• Ingår i: Journal of Neurology. - : Steinkopff. - 0340-5354. ; 267
  • Tidskriftsartikel (refereegranskat)abstract
    • Objective Posterior circulation ischemic stroke (PCiS) constitutes 20-30% of ischemic stroke cases. Detailed information about differences between PCiS and anterior circulation ischemic stroke (ACiS) remains scarce. Such information might guide clinical decision making and prevention strategies. We studied risk factors and ischemic stroke subtypes in PCiS vs. ACiS and lesion location on magnetic resonance imaging (MRI) in PCiS. Methods Out of 3,301 MRIs from 12 sites in the National Institute of Neurological Disorders and Stroke (NINDS) Stroke Genetics Network (SiGN), we included 2,381 cases with acute DWI lesions. The definition of ACiS or PCiS was based on lesion location. We compared the groups using Chi-squared and logistic regression. Results PCiS occurred in 718 (30%) patients and ACiS in 1663 (70%). Diabetes and male sex were more common in PCiS vs. ACiS (diabetes 27% vs. 23%, p < 0.05; male sex 68% vs. 58%, p < 0.001). Both were independently associated with PCiS (diabetes, OR = 1.29; 95% CI 1.04-1.61; male sex, OR = 1.46; 95% CI 1.21-1.78). ACiS more commonly had large artery atherosclerosis (25% vs. 20%, p < 0.01) and cardioembolic mechanisms (17% vs. 11%, p < 0.001) compared to PCiS. Small artery occlusion was more common in PCiS vs. ACiS (20% vs. 14%, p < 0.001). Small artery occlusion accounted for 47% of solitary brainstem infarctions. Conclusion Ischemic stroke subtypes differ between the two phenotypes. Diabetes and male sex have a stronger association with PCiS than ACiS. Definitive MRI-based PCiS diagnosis aids etiological investigation and contributes additional insights into specific risk factors and mechanisms of injury in PCiS.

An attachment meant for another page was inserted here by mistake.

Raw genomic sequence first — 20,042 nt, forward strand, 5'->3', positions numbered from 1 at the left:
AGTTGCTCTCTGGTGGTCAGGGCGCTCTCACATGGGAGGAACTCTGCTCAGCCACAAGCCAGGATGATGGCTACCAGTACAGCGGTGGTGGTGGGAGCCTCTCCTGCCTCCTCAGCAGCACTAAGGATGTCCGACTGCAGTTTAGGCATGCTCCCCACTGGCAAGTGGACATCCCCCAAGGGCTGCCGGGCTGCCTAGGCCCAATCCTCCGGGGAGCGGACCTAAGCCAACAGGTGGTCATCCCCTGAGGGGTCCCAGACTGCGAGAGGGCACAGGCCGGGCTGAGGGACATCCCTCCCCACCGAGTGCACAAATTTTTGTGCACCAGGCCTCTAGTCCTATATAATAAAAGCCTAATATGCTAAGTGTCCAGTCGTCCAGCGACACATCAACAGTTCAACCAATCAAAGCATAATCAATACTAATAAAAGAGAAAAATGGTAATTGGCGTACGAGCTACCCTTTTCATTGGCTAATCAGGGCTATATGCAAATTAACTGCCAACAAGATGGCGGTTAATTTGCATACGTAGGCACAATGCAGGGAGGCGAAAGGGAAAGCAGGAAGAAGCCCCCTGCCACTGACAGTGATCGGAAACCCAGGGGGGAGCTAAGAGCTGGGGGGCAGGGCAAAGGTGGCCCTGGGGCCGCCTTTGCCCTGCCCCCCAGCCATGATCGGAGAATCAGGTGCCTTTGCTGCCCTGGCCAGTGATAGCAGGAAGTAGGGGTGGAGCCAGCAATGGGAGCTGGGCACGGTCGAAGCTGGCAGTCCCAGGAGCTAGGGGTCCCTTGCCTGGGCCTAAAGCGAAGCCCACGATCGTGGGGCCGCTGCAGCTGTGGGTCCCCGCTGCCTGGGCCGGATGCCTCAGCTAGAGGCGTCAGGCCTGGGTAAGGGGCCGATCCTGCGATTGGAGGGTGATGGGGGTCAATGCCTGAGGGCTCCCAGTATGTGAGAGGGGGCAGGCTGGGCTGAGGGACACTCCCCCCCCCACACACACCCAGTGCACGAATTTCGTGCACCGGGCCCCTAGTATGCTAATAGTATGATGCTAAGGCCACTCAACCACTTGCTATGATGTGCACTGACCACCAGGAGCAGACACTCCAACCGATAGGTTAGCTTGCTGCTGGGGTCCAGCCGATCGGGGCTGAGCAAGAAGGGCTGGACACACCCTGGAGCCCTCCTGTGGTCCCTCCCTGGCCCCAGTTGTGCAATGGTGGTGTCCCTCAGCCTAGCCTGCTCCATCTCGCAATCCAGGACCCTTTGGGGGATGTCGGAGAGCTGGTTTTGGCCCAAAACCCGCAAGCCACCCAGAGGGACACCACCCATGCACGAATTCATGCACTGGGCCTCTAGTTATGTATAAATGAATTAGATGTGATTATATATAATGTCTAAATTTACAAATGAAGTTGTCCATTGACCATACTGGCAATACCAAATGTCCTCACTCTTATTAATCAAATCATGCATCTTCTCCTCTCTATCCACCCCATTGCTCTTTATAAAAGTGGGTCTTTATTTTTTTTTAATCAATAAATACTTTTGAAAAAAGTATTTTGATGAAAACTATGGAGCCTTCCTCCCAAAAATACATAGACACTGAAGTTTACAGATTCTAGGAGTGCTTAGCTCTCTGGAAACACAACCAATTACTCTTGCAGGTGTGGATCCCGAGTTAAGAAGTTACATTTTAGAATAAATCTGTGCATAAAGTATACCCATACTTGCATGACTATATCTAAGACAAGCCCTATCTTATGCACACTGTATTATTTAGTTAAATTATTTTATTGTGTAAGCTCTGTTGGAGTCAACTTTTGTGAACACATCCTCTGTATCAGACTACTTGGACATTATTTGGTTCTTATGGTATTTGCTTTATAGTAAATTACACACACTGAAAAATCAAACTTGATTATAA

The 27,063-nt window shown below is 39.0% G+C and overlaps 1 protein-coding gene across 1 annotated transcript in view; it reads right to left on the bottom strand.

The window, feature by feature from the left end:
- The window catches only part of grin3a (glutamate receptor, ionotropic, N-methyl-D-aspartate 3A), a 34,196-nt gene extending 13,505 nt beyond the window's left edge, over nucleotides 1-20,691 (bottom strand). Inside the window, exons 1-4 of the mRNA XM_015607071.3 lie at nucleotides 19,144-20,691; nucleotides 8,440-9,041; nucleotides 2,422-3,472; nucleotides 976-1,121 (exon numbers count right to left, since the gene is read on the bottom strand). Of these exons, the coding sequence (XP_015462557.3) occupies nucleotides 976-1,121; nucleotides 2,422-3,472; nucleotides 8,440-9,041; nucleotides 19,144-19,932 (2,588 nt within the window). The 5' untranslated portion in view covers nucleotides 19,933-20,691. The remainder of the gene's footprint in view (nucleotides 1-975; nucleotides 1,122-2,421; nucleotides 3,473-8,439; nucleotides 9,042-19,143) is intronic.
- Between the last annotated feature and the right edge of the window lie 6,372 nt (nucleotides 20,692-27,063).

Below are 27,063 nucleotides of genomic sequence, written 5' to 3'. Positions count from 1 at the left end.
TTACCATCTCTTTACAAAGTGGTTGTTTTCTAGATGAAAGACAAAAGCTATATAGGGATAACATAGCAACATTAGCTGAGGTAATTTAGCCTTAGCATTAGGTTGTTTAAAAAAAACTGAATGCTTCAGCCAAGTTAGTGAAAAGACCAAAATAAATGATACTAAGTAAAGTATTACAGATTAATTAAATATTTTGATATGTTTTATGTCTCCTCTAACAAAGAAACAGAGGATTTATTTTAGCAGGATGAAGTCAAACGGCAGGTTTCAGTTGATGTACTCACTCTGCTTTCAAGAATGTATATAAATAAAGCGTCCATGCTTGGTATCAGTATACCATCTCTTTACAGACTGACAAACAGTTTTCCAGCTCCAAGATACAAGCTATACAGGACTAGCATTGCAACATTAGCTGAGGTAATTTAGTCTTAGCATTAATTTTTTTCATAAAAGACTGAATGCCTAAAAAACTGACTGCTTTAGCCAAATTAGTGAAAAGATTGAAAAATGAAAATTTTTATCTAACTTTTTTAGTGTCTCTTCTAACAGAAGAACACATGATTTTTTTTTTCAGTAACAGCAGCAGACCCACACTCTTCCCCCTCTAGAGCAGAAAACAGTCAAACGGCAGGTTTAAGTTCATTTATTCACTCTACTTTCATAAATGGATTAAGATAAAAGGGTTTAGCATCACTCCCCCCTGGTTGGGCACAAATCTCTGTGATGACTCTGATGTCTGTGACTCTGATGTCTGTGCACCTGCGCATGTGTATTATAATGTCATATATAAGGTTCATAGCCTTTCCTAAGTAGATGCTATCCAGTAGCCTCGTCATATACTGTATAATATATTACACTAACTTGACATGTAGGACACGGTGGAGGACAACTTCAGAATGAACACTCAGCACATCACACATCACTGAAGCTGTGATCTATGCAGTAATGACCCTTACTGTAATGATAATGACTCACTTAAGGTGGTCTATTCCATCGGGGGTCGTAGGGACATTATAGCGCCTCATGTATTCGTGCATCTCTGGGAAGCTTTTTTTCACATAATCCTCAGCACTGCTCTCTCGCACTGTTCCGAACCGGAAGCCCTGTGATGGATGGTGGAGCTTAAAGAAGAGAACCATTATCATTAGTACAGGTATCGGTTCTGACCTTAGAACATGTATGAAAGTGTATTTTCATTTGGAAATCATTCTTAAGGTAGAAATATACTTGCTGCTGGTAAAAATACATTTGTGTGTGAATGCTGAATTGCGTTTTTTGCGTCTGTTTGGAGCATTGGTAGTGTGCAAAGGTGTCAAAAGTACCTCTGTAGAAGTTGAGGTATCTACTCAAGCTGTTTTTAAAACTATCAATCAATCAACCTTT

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7.
  • Giese, A. K., et al. (författare)
  • White matter hyperintensity burden in acute stroke patients differs by ischemic stroke subtype
  • 2020
  • Ingår i: Neurology. - : American Academy of Neurology. - 0028-3878. ; 95:1, s. E79-E88
  • Tidskriftsartikel (refereegranskat)abstract
    • ObjectiveTo examine etiologic stroke subtypes and vascular risk factor profiles and their association with white matter hyperintensity (WMH) burden in patients hospitalized for acute ischemic stroke (AIS).MethodsFor the MRI Genetics Interface Exploration (MRI-GENIE) study, we systematically assembled brain imaging and phenotypic data for 3,301 patients with AIS. All cases underwent standardized web tool-based stroke subtyping with the Causative Classification of Ischemic Stroke (CCS). WMH volume (WMHv) was measured on T2 brain MRI scans of 2,529 patients with a fully automated deep-learning trained algorithm. Univariable and multivariable linear mixed-effects modeling was carried out to investigate the relationship of vascular risk factors with WMHv and CCS subtypes.ResultsPatients with AIS with large artery atherosclerosis, major cardioembolic stroke, small artery occlusion (SAO), other, and undetermined causes of AIS differed significantly in their vascular risk factor profile (all p < 0.001). Median WMHv in all patients with AIS was 5.86 cm(3) (interquartile range 2.18-14.61 cm(3)) and differed significantly across CCS subtypes (p < 0.0001). In multivariable analysis, age, hypertension, prior stroke, smoking (all p < 0.001), and diabetes mellitus (p = 0.041) were independent predictors of WMHv. When adjusted for confounders, patients with SAO had significantly higher WMHv compared to those with all other stroke subtypes (p < 0.001).ConclusionIn this international multicenter, hospital-based cohort of patients with AIS, we demonstrate that vascular risk factor profiles and extent of WMH burden differ by CCS subtype, with the highest lesion burden detected in patients with SAO. These findings further support the small vessel hypothesis of WMH lesions detected on brain MRI of patients with ischemic stroke.